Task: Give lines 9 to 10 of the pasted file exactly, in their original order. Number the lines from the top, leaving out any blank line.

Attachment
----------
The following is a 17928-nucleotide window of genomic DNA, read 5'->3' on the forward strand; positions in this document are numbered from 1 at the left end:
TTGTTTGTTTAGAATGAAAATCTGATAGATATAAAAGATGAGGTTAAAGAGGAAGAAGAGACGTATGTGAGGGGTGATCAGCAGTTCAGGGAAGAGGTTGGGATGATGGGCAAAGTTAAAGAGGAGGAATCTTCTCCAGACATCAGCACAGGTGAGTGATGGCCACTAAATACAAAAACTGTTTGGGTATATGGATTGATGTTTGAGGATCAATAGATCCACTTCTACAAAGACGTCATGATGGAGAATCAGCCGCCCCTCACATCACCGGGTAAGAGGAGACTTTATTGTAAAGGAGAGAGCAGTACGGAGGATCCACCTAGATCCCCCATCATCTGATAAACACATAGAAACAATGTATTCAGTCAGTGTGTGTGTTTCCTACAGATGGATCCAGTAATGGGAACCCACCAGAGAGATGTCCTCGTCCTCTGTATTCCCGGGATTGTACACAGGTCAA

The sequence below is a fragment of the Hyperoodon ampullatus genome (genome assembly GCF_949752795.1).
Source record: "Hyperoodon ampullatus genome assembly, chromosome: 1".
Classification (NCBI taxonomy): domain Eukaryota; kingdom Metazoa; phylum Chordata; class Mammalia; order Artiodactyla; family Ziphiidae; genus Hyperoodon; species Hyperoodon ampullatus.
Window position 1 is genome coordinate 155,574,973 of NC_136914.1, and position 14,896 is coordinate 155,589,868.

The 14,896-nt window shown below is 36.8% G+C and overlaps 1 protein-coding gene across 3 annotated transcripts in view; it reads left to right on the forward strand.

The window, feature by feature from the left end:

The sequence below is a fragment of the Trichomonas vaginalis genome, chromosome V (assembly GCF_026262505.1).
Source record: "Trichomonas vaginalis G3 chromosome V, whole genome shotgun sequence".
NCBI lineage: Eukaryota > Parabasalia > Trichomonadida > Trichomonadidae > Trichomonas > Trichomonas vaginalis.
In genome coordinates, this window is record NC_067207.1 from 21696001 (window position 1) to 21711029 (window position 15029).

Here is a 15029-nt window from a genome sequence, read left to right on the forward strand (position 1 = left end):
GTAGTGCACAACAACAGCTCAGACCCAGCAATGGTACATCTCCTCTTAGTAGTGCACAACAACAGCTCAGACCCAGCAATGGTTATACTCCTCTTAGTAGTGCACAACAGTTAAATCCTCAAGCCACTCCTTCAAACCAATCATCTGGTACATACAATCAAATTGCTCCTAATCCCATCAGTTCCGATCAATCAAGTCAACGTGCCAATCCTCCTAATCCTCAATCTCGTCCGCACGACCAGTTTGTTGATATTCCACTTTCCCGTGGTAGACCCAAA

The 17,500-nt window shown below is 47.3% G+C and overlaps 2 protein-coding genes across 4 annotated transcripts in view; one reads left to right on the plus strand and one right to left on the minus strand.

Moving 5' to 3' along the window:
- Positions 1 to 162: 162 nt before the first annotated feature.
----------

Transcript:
The sequence below is a fragment of the Trichomonas vaginalis genome, chromosome V (assembly GCF_026262505.1).
Source record: "Trichomonas vaginalis G3 chromosome V, whole genome shotgun sequence".